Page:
Thursday, June 23, 2011

Not just a ‘wake-up’ call for Quebec

The recent report on Racial Profiling and Systemic Discrimination of Racialized Youth by Quebec’s Commission des Droits de la Personne et des Droits de la Jeunesse (Commission for Human Rights and the Rights of Youth) has received substantial praise from experts, authorities and community members since its release on March 25, 2011.

This report is the product of months of public hearings, at which seventy-five individuals, including researchers, community members, and representatives from various organizations and institutions, gave testimony, presented research, and offered analysis on racial profiling in Quebec’s public services. The Commission’s purported aim in this fact-finding mission was to ‘find solutions, not assign guilt’ in regards to racial profiling in Quebec’s Public Security Sector, Education Sector, and Youth Protection System.

In relation to the Public Security Sector, the Commission specifically recognized that “numerous studies have demonstrated that security forces, and notably the police, tend to scrutinize and suspect racialized minorities more often, without factual or valid grounds, and punish them disproportionately in the application of laws and by-laws”[Report, p.10]. With this in mind, the Commission explored an impressively broad range of topics relating to racial profiling in the context of policing and public safety. Firstly, the Commission examined “targeted scrutiny of racialized minorities”, including: racial profiling in the context of the fight against criminality and street gangs, the fight against incivility and the discretionary application of municipal by-laws, under-protection of racialized persons by the police, recognition and prohibition of racial profiling in laws and policies, data collection, supervision of police actions, and partnerships and accountability; secondly, the Commission investigated “recourse available for citizens”, including: the Police Ethics Commissioner’s system, Criminal Investigations of police incidents involving severe injuries or death.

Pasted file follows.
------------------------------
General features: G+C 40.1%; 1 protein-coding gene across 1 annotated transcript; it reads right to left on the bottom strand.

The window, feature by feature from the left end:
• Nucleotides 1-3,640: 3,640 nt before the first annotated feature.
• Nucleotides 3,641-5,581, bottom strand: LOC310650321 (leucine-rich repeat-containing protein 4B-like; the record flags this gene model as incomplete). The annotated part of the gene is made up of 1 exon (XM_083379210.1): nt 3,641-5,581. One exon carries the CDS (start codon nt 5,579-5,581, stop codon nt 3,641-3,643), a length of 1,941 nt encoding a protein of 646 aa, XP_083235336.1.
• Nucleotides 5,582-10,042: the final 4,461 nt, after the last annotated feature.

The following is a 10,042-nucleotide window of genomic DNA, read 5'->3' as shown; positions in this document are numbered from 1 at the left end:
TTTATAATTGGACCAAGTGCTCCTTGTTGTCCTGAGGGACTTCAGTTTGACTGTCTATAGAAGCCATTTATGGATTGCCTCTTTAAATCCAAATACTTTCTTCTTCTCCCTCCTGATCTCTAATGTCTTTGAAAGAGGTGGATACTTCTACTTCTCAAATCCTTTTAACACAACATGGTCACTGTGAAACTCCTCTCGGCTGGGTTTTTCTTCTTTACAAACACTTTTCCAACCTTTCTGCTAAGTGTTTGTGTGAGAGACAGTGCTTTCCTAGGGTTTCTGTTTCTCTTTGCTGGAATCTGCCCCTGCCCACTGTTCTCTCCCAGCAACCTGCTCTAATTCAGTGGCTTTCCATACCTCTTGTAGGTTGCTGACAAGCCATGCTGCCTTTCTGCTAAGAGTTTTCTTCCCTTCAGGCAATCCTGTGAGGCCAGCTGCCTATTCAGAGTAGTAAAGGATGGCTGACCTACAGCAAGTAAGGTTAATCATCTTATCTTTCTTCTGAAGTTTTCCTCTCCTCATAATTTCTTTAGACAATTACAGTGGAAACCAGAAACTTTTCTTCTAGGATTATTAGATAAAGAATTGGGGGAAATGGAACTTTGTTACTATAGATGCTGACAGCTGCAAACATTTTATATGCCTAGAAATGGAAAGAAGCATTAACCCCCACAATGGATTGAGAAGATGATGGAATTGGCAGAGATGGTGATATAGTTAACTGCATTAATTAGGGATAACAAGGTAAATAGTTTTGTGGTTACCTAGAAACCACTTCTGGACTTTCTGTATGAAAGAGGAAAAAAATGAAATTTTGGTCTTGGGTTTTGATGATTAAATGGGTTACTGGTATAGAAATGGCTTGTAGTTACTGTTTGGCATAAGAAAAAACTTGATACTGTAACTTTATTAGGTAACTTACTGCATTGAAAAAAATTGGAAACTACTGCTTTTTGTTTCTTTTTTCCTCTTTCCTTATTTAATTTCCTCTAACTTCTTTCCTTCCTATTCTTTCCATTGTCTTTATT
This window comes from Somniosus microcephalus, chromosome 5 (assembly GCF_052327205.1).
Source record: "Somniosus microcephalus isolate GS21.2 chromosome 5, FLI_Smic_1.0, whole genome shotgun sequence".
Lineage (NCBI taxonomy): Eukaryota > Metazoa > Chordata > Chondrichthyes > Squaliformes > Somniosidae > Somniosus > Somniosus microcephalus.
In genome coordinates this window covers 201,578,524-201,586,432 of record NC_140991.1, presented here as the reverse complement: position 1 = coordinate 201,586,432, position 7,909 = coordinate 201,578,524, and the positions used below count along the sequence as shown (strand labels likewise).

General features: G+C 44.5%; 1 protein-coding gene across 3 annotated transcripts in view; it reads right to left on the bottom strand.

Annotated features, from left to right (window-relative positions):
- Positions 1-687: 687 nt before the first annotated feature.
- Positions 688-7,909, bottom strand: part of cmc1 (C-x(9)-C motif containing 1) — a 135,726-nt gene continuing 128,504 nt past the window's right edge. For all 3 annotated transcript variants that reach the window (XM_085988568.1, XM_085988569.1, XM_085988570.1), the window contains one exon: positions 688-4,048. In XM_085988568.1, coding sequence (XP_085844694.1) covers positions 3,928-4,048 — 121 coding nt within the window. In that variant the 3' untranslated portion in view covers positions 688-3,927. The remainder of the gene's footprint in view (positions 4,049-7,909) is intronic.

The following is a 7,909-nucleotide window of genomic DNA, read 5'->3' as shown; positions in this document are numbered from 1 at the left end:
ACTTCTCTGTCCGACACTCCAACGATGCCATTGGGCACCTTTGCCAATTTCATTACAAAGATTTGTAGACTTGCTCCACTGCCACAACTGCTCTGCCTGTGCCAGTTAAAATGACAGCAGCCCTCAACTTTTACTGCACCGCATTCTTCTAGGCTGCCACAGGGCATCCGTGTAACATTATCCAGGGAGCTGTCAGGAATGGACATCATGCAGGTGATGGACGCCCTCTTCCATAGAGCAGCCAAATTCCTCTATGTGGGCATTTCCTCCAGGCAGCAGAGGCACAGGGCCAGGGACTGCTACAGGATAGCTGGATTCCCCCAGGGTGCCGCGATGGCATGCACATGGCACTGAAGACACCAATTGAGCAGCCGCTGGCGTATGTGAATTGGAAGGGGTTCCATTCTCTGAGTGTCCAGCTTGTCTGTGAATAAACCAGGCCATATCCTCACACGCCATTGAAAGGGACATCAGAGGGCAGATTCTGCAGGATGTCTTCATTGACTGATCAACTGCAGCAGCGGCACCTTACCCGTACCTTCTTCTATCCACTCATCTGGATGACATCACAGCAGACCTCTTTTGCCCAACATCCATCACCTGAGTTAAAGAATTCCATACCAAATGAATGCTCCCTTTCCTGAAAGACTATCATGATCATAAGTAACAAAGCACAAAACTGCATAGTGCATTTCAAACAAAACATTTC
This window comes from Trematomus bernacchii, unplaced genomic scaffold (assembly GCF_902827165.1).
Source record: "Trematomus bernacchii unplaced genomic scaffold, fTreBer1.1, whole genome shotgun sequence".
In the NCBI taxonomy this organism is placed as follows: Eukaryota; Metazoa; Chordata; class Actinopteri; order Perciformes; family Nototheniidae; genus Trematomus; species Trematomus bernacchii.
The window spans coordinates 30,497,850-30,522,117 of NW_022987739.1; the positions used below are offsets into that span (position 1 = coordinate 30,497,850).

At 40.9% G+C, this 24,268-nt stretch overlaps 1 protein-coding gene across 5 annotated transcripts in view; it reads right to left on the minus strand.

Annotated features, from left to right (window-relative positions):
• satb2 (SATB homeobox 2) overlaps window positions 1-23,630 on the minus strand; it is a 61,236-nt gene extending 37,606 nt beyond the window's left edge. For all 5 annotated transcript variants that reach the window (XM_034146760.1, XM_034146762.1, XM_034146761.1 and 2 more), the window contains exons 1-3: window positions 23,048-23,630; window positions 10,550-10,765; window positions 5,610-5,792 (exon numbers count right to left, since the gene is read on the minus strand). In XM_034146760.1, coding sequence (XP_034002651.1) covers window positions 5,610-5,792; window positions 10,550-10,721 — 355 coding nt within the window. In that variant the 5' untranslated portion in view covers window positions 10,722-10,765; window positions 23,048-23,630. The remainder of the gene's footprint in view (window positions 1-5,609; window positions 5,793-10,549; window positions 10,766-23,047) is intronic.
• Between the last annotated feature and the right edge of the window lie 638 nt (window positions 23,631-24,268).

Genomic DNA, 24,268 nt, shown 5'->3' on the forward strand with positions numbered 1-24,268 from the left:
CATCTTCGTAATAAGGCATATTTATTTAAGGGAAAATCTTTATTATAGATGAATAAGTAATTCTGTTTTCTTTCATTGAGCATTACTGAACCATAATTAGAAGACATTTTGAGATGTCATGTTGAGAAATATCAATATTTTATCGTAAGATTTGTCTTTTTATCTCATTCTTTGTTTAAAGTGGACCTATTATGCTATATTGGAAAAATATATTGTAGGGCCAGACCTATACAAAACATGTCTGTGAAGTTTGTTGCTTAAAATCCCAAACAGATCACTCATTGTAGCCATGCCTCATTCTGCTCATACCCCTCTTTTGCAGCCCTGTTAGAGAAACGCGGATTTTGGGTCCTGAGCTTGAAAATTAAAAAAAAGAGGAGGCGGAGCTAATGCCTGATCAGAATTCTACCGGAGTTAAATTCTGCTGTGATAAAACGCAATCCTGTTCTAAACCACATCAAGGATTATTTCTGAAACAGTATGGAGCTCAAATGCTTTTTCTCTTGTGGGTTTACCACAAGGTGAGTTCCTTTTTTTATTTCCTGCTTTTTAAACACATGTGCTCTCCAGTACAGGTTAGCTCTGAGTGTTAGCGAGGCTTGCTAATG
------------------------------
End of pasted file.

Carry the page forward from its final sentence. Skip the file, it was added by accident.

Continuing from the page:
Evidently, there is a great deal to be garnered from the Commission’s findings and 93 recommendations, which include ‘sweeping changes’ to the Quebec Charter of Rights, the Police Act, the police code of ethics and calls for more sensitivity training and an increase in the hiring of minorities.
Overall, this report is certainly deserving of all the accolades it has received and the Commission should be commended for this groundbreaking endeavour.

Whether the recommendations come to fruition, and lead to improved policy, procedures, and legislation is, however, an entirely different question. It is not clear whether this report, like most policy reports, will be a catalyst for significant reform and ultimately alter the behaviour of individuals. However, there is no question that the very existence of this report is a step in the right direction, as is the Commission’s realization that individuals who have experienced racial profiling want “an increase in society’s awareness of what they experience, along with an acknowledgement of the need for change and the implementation of concrete actions”[Report, p.3].